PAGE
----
Blog Archives

Andy Griffith, dead at 86.

We remember him from “The Andy Griffith Show” or, later, from “Matlock.” Andy Griffith died about 7 a.m. this morning of a heart attack.

In more than half a century of performing on stage, on film and on television, Mr. Griffith became a symbol of North Carolina in the role of Sheriff Andy Taylor. “The Andy Griffith Show,” which initially aired from 1960 to 1968, was seen somewhere in the world every day.Griffith’s career was in”No Time for Sergeants” on Broadway, in movies such as Elia Kazan‘s “A Face in the Crowd“,  and he made musical records. He was inducted into the Academy of Television Arts Hall of Fame in 1992 and in 2005, he received the Presidential Medal of Freedom.

“The Andy Griffith Show” was one of only three series in TV history to bow out at the top of the ratings. The others were “I Love Lucy” and “Seinfeld.”

Kevin McCarthy has died at 96…

Kevin McCarthy, the suave, square-jawed actor who will always be best known as the star of the 1956 science fiction movie “Invasion of the Body Snatchers,” died Saturday at Cape Cod Hospital in Hyannis, Mass. He was 96 and lived in Sherman Oaks, Calif. His death was confirmed by his daughter Lillah McCarthy.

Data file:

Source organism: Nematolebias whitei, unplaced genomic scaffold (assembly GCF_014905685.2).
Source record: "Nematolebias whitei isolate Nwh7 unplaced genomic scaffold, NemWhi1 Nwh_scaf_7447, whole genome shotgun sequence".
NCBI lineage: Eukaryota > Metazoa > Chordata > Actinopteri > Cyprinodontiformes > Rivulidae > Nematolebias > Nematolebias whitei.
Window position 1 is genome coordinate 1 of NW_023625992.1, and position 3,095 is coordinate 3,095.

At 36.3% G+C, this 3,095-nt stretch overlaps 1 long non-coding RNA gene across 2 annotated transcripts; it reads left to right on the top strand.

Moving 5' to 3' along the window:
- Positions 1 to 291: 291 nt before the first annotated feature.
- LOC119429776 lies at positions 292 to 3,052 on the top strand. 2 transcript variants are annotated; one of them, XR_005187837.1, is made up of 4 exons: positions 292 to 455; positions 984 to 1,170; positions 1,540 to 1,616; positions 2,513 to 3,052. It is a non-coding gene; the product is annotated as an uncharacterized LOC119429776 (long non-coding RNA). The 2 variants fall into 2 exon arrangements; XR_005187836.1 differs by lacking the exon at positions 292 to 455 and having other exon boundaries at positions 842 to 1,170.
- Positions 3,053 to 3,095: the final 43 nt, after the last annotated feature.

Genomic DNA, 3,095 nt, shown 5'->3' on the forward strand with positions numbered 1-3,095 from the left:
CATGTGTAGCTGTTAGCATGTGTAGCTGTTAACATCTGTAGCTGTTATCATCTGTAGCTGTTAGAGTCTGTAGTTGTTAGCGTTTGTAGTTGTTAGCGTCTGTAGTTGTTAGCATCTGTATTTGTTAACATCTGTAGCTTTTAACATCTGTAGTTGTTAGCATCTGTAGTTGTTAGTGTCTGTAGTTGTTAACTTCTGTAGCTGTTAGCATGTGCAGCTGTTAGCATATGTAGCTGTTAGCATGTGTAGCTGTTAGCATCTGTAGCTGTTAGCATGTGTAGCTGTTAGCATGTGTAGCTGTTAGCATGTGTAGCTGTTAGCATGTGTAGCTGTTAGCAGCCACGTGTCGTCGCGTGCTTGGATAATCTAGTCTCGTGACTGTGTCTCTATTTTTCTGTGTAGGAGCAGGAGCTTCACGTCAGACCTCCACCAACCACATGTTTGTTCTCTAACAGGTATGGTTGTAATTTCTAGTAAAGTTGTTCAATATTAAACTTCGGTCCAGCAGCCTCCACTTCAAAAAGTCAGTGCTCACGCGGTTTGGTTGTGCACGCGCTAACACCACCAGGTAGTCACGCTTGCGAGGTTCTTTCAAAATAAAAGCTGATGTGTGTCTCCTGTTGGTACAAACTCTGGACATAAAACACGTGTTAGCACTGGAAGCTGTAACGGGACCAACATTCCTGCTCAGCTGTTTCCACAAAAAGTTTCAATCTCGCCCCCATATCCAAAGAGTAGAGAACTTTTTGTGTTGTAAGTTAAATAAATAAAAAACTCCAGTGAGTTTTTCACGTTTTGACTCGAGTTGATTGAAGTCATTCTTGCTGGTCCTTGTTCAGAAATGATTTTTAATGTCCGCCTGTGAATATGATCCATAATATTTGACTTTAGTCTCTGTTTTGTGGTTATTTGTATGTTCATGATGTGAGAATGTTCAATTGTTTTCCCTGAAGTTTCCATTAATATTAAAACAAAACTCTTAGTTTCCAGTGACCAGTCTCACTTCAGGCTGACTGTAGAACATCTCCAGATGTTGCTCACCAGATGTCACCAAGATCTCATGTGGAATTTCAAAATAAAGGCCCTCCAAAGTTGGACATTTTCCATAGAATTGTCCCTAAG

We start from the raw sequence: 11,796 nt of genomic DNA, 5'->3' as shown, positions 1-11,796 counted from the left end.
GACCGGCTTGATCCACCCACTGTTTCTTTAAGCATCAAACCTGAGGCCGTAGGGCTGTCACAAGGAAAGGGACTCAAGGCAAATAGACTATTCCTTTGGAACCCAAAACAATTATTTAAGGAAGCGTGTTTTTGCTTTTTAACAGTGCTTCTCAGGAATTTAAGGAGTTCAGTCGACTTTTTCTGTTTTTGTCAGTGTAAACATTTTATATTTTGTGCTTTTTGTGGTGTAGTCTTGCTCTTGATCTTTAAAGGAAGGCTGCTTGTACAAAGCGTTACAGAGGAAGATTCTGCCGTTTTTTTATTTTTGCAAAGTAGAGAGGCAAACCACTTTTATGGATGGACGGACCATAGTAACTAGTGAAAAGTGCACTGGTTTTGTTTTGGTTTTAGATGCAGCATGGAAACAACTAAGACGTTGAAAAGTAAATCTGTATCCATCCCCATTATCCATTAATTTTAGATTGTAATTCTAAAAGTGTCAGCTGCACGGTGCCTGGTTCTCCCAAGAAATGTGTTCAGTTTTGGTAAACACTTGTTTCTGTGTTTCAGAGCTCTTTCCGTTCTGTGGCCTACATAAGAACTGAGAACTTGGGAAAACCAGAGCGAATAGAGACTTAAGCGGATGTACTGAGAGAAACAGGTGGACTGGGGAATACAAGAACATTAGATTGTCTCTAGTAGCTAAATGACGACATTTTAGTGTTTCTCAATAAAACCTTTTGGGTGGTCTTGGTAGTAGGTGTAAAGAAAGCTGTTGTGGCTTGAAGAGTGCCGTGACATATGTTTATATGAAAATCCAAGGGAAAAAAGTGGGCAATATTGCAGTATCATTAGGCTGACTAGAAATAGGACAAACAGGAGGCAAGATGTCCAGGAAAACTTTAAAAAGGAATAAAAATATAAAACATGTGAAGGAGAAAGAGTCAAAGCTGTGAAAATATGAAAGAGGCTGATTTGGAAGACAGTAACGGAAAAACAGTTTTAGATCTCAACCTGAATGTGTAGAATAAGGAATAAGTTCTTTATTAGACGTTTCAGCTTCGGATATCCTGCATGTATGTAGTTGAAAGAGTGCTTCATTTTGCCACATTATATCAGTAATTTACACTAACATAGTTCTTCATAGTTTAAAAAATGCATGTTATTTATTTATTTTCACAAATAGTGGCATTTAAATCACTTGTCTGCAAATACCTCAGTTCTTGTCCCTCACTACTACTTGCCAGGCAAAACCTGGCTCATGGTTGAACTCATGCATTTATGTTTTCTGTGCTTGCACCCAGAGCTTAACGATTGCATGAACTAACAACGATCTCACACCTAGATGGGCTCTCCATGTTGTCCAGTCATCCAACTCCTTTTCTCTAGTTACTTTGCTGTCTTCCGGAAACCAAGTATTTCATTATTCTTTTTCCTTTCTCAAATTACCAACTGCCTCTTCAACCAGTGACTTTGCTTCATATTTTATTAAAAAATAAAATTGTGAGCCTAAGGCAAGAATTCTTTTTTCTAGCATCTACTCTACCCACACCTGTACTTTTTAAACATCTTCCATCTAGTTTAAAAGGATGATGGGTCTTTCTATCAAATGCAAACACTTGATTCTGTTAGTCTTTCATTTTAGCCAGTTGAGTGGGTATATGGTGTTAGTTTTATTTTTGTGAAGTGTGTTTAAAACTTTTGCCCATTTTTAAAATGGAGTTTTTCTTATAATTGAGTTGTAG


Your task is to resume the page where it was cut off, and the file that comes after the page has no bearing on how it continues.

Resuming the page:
Nothing in the NY Times notice said why he was on Cape Cod, but I assume he was vacationing. The Hyannis hospital serves the entire Cape, so he might have been staying in any of the towns from Provincetown to the Canal. One of his daughters, Mary Dabney McCarthy, lives on Cape Cod.

Kevin McCarthy was born on Feb. 15, 1914, in Seattle, the son of Roy Winfield McCarthy and the former Therese Preston. Both parents died in the famous influenza epidemic of 1918… their four children (one of which became the famous writer Mary McCarthy) were sent to live with relatives in Minneapolis. After five years of near-Dickensian mistreatment, described in Ms. McCarthy’s memoirs, the youngsters moved in with their maternal grandfather.

McCarthy went to college at the School of Foreign Service at Georgetown University with the intention of having a career in diplomacy… but at some point he took up acting and went to New York in the late 1930s. His first part was in Abe Lincoln In Illinois.

After serving as a Military Policeman in WWII, he returned to NY to actively pursue a theatrical career. At 35, a veteran of seven Broadway plays,  he was cast as Biff, the shallow, elder son of Willy Loman, in the London stage production of “Death of a Salesman,” Arthur Miller’s Pulitzer Prize-winning 1949 drama about illusion and the common man. His portrayal of Biff in the 1951 film version earned him an Oscar nomination for best supporting actor.

Although Body Snatchers is what most people knew him from during his long life, he never abandoned the stage and did both live and filmed performances for the rest of his life (his last film was 2 years ago.)